Scattering of OH at the gas-liquid interface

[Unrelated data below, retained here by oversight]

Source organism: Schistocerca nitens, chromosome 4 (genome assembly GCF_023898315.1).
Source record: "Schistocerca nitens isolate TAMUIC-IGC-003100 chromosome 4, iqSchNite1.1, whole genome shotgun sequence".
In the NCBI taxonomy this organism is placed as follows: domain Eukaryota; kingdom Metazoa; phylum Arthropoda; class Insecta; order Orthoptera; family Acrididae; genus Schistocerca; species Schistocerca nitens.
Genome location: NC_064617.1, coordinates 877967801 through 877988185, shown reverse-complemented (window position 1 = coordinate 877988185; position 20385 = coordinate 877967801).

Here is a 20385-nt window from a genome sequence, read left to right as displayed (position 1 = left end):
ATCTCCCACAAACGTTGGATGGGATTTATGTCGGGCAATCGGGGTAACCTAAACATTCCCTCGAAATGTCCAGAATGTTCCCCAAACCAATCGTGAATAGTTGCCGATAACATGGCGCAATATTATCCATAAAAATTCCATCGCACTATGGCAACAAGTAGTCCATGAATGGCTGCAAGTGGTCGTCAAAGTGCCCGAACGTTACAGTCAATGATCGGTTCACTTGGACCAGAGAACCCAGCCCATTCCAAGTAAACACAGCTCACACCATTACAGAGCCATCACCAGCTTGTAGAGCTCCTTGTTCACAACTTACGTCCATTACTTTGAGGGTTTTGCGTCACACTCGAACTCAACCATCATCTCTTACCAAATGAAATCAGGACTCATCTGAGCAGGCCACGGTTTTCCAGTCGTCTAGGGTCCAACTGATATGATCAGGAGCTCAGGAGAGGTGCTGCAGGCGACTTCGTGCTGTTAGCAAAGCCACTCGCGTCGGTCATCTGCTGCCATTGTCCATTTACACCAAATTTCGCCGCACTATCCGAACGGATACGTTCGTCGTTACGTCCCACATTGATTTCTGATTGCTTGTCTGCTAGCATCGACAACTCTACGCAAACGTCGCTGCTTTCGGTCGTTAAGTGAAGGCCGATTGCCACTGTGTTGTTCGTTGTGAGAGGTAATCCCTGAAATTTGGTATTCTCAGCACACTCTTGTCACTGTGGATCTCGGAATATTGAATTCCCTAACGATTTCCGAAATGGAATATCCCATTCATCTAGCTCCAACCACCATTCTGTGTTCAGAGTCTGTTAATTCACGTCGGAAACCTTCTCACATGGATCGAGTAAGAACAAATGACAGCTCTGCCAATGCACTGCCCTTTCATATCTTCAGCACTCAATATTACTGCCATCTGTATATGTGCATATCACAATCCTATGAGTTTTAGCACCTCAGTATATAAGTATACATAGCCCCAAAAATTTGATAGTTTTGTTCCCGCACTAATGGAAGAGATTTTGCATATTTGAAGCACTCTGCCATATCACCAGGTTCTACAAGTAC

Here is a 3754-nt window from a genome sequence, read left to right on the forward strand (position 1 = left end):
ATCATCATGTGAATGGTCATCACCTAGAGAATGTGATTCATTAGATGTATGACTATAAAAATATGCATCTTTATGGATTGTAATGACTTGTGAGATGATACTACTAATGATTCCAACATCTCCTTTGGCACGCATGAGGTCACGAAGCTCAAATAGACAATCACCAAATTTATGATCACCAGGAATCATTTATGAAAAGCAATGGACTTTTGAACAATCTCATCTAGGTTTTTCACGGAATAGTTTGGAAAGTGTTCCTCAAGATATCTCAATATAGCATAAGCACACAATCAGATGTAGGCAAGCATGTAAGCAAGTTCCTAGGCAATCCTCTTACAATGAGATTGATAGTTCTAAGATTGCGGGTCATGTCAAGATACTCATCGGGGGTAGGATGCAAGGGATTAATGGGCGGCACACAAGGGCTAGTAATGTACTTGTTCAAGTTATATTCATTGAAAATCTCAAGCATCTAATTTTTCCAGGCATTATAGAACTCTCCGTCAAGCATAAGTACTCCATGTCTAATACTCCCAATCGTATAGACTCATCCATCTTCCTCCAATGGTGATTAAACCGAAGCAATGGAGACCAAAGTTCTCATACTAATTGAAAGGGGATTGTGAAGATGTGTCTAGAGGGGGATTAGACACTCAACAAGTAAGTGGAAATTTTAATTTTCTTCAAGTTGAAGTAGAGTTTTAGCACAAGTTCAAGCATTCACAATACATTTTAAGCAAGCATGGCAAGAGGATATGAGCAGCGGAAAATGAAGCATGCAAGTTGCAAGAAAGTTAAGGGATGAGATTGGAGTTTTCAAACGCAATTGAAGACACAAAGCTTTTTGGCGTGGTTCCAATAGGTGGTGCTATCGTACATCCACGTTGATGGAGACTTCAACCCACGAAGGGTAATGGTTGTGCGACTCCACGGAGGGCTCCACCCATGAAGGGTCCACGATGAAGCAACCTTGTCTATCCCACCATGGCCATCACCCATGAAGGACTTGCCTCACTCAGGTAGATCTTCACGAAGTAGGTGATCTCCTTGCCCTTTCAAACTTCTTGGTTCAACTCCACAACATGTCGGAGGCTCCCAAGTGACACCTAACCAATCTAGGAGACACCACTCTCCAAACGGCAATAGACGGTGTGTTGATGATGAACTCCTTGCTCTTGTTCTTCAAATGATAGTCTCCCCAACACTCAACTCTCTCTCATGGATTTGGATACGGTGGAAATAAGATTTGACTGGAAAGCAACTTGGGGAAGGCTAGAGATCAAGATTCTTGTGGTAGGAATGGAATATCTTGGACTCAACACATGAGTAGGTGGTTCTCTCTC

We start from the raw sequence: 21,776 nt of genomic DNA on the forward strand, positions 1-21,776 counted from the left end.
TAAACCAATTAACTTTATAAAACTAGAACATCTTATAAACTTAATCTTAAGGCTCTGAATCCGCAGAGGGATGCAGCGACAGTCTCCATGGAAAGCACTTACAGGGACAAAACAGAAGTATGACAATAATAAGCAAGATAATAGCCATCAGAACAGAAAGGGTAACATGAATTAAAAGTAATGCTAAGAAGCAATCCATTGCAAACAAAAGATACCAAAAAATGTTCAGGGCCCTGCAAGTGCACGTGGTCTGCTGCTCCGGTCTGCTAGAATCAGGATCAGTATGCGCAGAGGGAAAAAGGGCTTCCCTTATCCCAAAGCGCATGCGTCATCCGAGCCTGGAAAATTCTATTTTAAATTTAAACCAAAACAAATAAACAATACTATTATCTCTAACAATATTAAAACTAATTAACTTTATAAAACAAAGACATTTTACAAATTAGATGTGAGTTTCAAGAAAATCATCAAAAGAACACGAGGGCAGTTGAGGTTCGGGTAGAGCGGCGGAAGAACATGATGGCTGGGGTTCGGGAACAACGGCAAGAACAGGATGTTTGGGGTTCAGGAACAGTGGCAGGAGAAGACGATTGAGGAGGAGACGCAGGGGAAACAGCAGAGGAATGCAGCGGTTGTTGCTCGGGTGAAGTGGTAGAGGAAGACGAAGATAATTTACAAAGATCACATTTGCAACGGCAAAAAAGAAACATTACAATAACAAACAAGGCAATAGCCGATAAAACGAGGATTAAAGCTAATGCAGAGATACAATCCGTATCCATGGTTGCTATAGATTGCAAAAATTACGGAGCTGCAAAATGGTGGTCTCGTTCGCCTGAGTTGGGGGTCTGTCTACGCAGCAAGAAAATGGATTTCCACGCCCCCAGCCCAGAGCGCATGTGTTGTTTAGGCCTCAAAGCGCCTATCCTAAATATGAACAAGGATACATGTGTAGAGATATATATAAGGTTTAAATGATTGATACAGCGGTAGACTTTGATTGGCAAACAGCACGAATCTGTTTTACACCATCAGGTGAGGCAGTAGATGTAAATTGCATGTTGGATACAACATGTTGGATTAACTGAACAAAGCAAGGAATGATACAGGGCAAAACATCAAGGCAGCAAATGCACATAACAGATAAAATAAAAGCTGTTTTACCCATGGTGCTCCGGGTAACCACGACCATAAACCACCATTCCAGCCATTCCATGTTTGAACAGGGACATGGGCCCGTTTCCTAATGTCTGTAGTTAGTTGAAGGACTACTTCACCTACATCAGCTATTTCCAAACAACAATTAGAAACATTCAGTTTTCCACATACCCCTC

Abstract: The gas-liquid interface is central to many problems of real-world significance, but mechanisms of uptake and reaction are relatively poorly understood compared to gas-phase or gas-solid interactions. As a specific example, OH radicals are a principal oxidant of organic species at the surfaces of atmospheric aerosol particles. This 'ageing' of the aerosols has important climatic consequences. We have been studying collisions of OH molecules with proxy liquid surfaces under controlled conditions to understand the factors affecting the transfer of energy and probability of reaction. A pulsed molecular beam of OH is directed at a liquid surface in vacuum. The spatial distribution of OH in specific quantum states is detected by pulsed, planar laser-induced fluorescence. Recording a sequence of images as a function of delay allows the motions of the incident packet and of the scattered OH molecules to be tracked. The image sequence can be analysed to determine the OH survival probability and the dynamical properties of the scattered molecules, from which mechanisms of reaction and inelastic energy exchange are inferred.